And that’s the crux of the conflict.
To ask why the election wouldn’t be ‘fair,’ let’s think through the consequences of an Orban victory.
Hungarians would have a strong incentive to reverse their support of EU membership. It is the one thing that really hamstrings Orban politically within the EU’s power structures.
Orban needs to get past this election to begin making the case that Hungary is not better off in the EU rather than outside it. Then he can then fully express his power within the EU to slow down, if not grind to a halt, any further expansion of EU aggression against Russia.
What Davos has tried to do in response is ratchet up the fear of Russia expanding westward and stir up memories of life under the Warsaw Pact, which is the main source of basic support for the EU among many Europeans in the first place.
Putin has made his intentions very clear. The dividing line for him are the republics of the former USSR, not the Warsaw Pact countries. In fact, as Dexter White has pointed out in multiple podcasts (this one in particular), which I and others like The Saker agree with, Russia doesn’t have the force projection capability (nor desire to do so even if they wanted to) to go much past the Dnieper River in Ukraine, much less Poland or Hungary.
So, that narrative is pure fear porn for electioneering purposes.
It reeks of existential fear over what an Orban administration looks like, free for four years from further meddling by external forces. And since the EU is already refusing to give Hungary the money they are owed under EU rules, this is an easy argument for Orban to make to the people, post-election.
Hungary standing tall against further European integration, while Russia holds serve on its territorial gains in Ukraine, would make a powerful argument to most of the Visegrads that there’s an opportunity for life without either Russia or the EU controlling their futures.
The opportunity exists here for a new bloc to emerge which frees many of these landlocked countries to gain access to the Baltic, Black and Mediterranean seas if they overcome their fear of Russia and look West to the threats coming from Brussels.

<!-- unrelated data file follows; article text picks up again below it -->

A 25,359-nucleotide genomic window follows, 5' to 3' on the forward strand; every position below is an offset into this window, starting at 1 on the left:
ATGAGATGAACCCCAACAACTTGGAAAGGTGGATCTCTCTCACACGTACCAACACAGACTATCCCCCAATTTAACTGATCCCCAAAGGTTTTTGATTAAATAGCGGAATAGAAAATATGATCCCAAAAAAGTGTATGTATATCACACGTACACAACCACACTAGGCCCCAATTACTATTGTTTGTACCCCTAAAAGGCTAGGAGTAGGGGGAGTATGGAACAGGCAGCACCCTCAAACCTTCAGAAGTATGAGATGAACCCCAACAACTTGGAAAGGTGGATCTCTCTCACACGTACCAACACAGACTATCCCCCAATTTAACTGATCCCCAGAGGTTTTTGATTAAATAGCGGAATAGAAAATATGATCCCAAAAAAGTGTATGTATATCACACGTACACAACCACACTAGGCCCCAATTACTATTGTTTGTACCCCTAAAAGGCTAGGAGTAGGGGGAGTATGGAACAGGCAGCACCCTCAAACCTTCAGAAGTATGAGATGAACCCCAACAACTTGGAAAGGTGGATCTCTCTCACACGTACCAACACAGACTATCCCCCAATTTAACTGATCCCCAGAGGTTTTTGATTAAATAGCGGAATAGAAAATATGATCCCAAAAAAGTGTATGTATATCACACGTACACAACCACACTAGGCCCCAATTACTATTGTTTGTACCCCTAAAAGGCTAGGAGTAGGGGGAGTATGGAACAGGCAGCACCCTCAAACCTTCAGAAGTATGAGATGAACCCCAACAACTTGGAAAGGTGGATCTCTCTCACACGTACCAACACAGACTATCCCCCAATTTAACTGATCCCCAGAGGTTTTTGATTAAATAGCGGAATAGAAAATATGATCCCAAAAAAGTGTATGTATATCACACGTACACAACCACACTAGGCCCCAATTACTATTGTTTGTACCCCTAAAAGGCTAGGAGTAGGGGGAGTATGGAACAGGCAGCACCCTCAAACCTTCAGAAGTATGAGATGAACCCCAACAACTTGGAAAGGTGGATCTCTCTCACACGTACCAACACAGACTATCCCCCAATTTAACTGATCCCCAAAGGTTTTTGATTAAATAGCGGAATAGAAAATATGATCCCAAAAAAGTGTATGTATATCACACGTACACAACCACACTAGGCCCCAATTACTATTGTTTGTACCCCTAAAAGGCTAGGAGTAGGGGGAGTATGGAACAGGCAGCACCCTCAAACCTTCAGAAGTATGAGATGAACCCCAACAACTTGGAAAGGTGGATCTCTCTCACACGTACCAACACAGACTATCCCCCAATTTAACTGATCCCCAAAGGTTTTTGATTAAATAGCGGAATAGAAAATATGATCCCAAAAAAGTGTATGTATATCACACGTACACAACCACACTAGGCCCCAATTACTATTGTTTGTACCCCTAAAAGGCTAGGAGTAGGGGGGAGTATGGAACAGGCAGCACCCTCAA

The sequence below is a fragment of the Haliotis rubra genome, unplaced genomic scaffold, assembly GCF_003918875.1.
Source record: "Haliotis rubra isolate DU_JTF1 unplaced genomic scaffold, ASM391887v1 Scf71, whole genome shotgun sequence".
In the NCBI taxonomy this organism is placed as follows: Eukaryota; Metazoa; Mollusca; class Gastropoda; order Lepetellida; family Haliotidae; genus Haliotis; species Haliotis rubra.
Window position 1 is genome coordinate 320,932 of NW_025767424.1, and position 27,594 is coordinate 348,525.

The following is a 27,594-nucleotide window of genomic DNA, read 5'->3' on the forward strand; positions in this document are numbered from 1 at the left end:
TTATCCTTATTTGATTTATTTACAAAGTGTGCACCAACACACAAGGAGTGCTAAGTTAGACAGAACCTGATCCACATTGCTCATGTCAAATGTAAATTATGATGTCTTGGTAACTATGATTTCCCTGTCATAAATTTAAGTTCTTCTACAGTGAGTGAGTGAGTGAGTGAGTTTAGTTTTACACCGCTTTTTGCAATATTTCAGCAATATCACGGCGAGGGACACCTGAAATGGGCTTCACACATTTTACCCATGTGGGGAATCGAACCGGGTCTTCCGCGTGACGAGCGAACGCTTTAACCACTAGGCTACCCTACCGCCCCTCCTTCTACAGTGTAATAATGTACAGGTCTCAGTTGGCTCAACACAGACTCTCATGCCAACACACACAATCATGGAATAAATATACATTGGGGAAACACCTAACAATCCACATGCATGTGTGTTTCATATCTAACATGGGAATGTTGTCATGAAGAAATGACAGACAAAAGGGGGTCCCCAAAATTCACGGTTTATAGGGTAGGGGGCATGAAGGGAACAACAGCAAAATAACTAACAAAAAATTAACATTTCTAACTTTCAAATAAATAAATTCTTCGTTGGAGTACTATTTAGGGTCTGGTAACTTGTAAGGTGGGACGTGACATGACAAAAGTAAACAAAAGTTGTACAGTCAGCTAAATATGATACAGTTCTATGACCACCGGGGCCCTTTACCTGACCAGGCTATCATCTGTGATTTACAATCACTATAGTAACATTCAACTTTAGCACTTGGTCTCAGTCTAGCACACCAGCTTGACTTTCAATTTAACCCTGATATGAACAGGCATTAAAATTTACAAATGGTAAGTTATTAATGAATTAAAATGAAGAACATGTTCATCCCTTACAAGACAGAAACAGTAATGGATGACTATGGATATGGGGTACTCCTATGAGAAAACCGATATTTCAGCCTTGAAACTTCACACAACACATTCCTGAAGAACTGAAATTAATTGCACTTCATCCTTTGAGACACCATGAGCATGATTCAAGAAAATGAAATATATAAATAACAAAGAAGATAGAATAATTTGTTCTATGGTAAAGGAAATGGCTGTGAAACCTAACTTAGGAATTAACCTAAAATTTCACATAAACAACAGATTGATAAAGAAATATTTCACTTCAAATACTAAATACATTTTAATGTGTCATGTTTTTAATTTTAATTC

That would also mark the limit of their war against populism and sets up the possibility of a political earthquake in France later this month when Emmanuel Macron faces off against a surging Marine LePen in the second round of Presidential elections there.
Look for a lot of post-election shenanigans in Hungary if Orban wins the initial vote. The OSCE will use their typical game of using biased ‘exit polls’ to throw shade on the results citing differences between their polls and the official results to gin up anti-Orban sentiment on the ground in Budapest.
We should see a replay of 2020’s riots in Minsk over the results in Belarus. Now, I’m not suggesting that Orban is going to stuff the ballot box like Lukashenko likely did (who didn’t need to), but that will be the narrative constructed all across the western press.
We will be subjected to the worst kind of disinformation campaign against Orban. It will be an order of magnitude worse than anything he’s experienced in the past. I hope for his part that he’s aware of these threats and has contingency plans in place.
We’ll find out this week.
Because the future of the EU hangs in the balance here against a backdrop of forces pulling at it on which the whole of Davos’ grand plans to make the world safe for Eurotrash technocrats possible.
And if that’s not enough of an incentive for everyone to cheat, lie and steal this election, I don’t know what is.
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Published to The Liberty Beacon from EuropeReloaded.com